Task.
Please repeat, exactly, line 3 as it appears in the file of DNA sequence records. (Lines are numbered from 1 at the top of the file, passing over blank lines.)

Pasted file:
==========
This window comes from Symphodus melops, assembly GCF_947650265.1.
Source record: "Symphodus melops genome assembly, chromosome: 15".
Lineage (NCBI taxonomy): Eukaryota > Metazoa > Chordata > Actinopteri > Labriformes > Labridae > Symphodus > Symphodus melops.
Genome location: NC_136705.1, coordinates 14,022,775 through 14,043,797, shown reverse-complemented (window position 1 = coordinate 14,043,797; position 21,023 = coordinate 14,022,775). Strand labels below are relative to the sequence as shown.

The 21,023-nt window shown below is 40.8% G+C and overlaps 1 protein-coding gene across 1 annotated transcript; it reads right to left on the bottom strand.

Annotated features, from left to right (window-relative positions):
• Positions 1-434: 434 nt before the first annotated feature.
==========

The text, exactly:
Lineage (NCBI taxonomy): Eukaryota > Metazoa > Chordata > Actinopteri > Labriformes > Labridae > Symphodus > Symphodus melops.